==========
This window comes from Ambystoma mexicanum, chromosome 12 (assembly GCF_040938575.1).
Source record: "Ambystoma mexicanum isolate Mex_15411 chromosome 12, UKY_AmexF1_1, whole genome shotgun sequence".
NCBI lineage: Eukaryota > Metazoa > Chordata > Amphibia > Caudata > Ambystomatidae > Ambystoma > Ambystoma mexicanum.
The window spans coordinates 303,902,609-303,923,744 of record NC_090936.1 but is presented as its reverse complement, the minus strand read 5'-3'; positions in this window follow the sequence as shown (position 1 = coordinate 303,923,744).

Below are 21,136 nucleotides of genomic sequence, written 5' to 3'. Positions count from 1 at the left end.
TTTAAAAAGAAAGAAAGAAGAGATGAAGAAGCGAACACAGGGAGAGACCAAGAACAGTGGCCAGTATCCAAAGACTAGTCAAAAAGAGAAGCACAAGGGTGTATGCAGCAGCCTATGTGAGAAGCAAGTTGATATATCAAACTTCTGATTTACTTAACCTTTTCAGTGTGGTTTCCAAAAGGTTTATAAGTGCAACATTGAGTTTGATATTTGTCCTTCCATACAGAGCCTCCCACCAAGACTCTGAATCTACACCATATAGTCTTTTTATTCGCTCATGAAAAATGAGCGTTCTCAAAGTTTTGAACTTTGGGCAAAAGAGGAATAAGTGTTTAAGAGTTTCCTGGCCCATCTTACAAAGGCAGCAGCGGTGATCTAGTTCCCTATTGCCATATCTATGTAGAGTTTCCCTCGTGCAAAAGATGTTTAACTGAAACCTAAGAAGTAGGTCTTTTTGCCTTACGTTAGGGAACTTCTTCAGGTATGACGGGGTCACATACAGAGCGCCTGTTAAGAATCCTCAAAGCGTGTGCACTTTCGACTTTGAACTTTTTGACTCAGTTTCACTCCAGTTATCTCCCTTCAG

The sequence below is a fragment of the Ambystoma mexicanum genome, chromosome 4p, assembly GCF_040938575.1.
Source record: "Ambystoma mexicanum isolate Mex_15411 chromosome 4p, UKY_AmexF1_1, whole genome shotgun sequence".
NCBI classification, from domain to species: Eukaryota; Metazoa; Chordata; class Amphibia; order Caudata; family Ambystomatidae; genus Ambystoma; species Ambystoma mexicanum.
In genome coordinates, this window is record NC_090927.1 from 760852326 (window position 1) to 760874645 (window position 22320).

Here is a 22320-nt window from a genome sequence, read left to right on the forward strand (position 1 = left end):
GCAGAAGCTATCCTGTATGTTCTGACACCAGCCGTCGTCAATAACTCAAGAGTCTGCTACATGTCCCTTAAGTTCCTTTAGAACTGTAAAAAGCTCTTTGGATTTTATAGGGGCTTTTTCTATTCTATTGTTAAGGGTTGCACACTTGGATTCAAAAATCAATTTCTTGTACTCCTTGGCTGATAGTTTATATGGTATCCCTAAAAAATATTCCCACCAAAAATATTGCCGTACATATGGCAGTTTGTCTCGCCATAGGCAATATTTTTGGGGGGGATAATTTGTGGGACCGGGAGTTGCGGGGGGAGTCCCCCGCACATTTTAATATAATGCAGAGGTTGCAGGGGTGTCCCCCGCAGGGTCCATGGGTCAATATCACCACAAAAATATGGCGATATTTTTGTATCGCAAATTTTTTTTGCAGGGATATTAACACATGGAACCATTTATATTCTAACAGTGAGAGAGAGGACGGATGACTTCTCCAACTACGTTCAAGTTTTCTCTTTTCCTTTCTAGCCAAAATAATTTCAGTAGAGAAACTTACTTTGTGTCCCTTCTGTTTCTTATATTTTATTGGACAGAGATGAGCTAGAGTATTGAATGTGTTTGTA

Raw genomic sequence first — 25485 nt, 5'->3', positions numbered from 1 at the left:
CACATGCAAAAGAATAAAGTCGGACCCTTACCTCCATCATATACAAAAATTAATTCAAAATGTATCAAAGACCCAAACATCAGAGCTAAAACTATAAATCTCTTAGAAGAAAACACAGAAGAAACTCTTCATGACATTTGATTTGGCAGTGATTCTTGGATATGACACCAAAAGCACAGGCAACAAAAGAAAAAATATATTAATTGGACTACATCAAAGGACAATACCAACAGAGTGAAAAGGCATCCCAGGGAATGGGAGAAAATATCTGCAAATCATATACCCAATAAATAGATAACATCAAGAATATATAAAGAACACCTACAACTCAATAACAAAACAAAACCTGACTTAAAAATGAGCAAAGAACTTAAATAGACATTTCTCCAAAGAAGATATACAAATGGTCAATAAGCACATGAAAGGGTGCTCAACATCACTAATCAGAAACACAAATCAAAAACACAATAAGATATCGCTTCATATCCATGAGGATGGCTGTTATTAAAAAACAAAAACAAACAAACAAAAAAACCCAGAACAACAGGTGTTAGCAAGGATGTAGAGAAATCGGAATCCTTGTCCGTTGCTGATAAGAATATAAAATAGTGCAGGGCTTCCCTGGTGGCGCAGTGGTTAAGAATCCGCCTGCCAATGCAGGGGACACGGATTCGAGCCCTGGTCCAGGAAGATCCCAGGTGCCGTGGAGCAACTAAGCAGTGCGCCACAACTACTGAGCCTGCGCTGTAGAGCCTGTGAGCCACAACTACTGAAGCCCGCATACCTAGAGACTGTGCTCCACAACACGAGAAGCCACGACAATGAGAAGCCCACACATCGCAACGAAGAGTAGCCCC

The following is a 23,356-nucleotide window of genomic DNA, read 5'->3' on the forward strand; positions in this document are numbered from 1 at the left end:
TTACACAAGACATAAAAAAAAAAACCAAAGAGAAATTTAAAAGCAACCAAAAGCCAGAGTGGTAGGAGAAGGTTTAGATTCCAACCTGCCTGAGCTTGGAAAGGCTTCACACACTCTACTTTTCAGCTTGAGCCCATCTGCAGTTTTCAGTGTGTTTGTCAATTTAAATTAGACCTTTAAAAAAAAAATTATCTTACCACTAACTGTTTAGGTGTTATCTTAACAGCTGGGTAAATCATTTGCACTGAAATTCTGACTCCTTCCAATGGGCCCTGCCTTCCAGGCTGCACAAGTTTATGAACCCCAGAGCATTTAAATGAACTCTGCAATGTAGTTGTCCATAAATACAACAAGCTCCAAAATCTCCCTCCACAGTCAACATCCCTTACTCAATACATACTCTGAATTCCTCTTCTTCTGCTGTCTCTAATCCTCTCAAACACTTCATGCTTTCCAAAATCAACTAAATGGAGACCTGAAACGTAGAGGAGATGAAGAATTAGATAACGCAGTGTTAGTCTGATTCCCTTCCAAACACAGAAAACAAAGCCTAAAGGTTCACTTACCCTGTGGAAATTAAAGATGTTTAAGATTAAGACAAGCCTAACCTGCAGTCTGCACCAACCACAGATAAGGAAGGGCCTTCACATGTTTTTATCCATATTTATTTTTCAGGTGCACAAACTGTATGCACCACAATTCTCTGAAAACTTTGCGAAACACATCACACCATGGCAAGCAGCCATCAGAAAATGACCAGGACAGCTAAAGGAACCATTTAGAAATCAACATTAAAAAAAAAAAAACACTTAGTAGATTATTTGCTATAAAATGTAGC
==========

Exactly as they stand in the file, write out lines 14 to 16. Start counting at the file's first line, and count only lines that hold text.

CACATGCAAAAGAATAAAGTCGGACCCTTACCTCCATCATATACAAAAATTAATTCAAAATGTATCAAAGACCCAAACATCAGAGCTAAAACTATAAATCTCTTAGAAGAAAACACAGAAGAAACTCTTCATGACATTTGATTTGGCAGTGATTCTTGGATATGACACCAAAAGCACAGGCAACAAAAGAAAAAATATATTAATTGGACTACATCAAAGGACAATACCAACAGAGTGAAAAGGCATCCCAGGGAATGGGAGAAAATATCTGCAAATCATATACCCAATAAATAGATAACATCAAGAATATATAAAGAACACCTACAACTCAATAACAAAACAAAACCTGACTTAAAAATGAGCAAAGAACTTAAATAGACATTTCTCCAAAGAAGATATACAAATGGTCAATAAGCACATGAAAGGGTGCTCAACATCACTAATCAGAAACACAAATCAAAAACACAATAAGATATCGCTTCATATCCATGAGGATGGCTGTTATTAAAAAACAAAAACAAACAAACAAAAAAACCCAGAACAACAGGTGTTAGCAAGGATGTAGAGAAATCGGAATCCTTGTCCGTTGCTGATAAGAATATAAAATAGTGCAGGGCTTCCCTGGTGGCGCAGTGGTTAAGAATCCGCCTGCCAATGCAGGGGACACGGATTCGAGCCCTGGTCCAGGAAGATCCCAGGTGCCGTGGAGCAACTAAGCAGTGCGCCACAACTACTGAGCCTGCGCTGTAGAGCCTGTGAGCCACAACTACTGAAGCCCGCATACCTAGAGACTGTGCTCCACAACACGAGAAGCCACGACAATGAGAAGCCCACACATCGCAACGAAGAGTAGCCCC

The following is a 23,356-nucleotide window of genomic DNA, read 5'->3' on the forward strand; positions in this document are numbered from 1 at the left end:
TTACACAAGACATAAAAAAAAAAACCAAAGAGAAATTTAAAAGCAACCAAAAGCCAGAGTGGTAGGAGAAGGTTTAGATTCCAACCTGCCTGAGCTTGGAAAGGCTTCACACACTCTACTTTTCAGCTTGAGCCCATCTGCAGTTTTCAGTGTGTTTGTCAATTTAAATTAGACCTTTAAAAAAAAAATTATCTTACCACTAACTGTTTAGGTGTTATCTTAACAGCTGGGTAAATCATTTGCACTGAAATTCTGACTCCTTCCAATGGGCCCTGCCTTCCAGGCTGCACAAGTTTATGAACCCCAGAGCATTTAAATGAACTCTGCAATGTAGTTGTCCATAAATACAACAAGCTCCAAAATCTCCCTCCACAGTCAACATCCCTTACTCAATACATACTCTGAATTCCTCTTCTTCTGCTGTCTCTAATCCTCTCAAACACTTCATGCTTTCCAAAATCAACTAAATGGAGACCTGAAACGTAGAGGAGATGAAGAATTAGATAACGCAGTGTTAGTCTGATTCCCTTCCAAACACAGAAAACAAAGCCTAAAGGTTCACTTACCCTGTGGAAATTAAAGATGTTTAAGATTAAGACAAGCCTAACCTGCAGTCTGCACCAACCACAGATAAGGAAGGGCCTTCACATGTTTTTATCCATATTTATTTTTCAGGTGCACAAACTGTATGCACCACAATTCTCTGAAAACTTTGCGAAACACATCACACCATGGCAAGCAGCCATCAGAAAATGACCAGGACAGCTAAAGGAACCATTTAGAAATCAACATTAAAAAAAAAAAAACACTTAGTAGATTATTTGCTATAAAATGTAGC